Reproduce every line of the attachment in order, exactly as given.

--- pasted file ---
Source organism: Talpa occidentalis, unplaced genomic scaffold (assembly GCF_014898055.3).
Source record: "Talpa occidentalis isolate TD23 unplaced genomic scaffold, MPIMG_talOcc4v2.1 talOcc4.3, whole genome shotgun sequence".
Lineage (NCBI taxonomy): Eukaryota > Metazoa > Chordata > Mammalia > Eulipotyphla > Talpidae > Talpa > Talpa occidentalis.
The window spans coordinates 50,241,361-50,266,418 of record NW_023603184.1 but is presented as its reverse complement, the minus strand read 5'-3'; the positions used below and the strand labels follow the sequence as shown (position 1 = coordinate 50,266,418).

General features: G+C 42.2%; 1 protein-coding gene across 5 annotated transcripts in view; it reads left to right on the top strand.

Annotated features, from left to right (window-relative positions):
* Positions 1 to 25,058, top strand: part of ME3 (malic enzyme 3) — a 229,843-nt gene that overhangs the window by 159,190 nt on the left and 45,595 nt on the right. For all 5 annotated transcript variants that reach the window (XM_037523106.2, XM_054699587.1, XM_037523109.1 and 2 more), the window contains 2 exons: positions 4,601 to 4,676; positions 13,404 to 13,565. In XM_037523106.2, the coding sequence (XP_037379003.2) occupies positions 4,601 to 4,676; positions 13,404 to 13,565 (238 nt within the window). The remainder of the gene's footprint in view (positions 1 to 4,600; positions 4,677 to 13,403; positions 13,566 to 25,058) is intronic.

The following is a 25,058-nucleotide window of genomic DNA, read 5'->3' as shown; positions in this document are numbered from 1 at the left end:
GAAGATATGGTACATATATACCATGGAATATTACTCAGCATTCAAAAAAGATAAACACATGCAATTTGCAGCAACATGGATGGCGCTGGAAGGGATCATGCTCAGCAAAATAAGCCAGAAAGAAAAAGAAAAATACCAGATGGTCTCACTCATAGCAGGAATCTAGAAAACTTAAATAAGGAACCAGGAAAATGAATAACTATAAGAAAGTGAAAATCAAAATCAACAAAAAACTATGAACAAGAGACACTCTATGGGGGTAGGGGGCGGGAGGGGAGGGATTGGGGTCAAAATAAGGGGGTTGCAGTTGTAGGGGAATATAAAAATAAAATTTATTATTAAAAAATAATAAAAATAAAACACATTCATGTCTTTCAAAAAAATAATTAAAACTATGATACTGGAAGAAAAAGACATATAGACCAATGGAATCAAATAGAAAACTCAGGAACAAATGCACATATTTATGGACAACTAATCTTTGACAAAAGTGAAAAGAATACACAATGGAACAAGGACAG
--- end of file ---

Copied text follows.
Source organism: Talpa occidentalis, unplaced genomic scaffold (assembly GCF_014898055.3).
Source record: "Talpa occidentalis isolate TD23 unplaced genomic scaffold, MPIMG_talOcc4v2.1 talOcc4.3, whole genome shotgun sequence".
Lineage (NCBI taxonomy): Eukaryota > Metazoa > Chordata > Mammalia > Eulipotyphla > Talpidae > Talpa > Talpa occidentalis.
The window spans coordinates 50,241,361-50,266,418 of record NW_023603184.1 but is presented as its reverse complement, the minus strand read 5'-3'; the positions used below and the strand labels follow the sequence as shown (position 1 = coordinate 50,266,418).

General features: G+C 42.2%; 1 protein-coding gene across 5 annotated transcripts in view; it reads left to right on the top strand.

Annotated features, from left to right (window-relative positions):
* Positions 1 to 25,058, top strand: part of ME3 (malic enzyme 3) — a 229,843-nt gene that overhangs the window by 159,190 nt on the left and 45,595 nt on the right. For all 5 annotated transcript variants that reach the window (XM_037523106.2, XM_054699587.1, XM_037523109.1 and 2 more), the window contains 2 exons: positions 4,601 to 4,676; positions 13,404 to 13,565. In XM_037523106.2, the coding sequence (XP_037379003.2) occupies positions 4,601 to 4,676; positions 13,404 to 13,565 (238 nt within the window). The remainder of the gene's footprint in view (positions 1 to 4,600; positions 4,677 to 13,403; positions 13,566 to 25,058) is intronic.

The following is a 25,058-nucleotide window of genomic DNA, read 5'->3' as shown; positions in this document are numbered from 1 at the left end:
GAAGATATGGTACATATATACCATGGAATATTACTCAGCATTCAAAAAAGATAAACACATGCAATTTGCAGCAACATGGATGGCGCTGGAAGGGATCATGCTCAGCAAAATAAGCCAGAAAGAAAAAGAAAAATACCAGATGGTCTCACTCATAGCAGGAATCTAGAAAACTTAAATAAGGAACCAGGAAAATGAATAACTATAAGAAAGTGAAAATCAAAATCAACAAAAAACTATGAACAAGAGACACTCTATGGGGGTAGGGGGCGGGAGGGGAGGGATTGGGGTCAAAATAAGGGGGTTGCAGTTGTAGGGGAATATAAAAATAAAATTTATTATTAAAAAATAATAAAAATAAAACACATTCATGTCTTTCAAAAAAATAATTAAAACTATGATACTGGAAGAAAAAGACATATAGACCAATGGAATCAAATAGAAAACTCAGGAACAAATGCACATATTTATGGACAACTAATCTTTGACAAAAGTGAAAAGAATACACAATGGAACAAGGACAG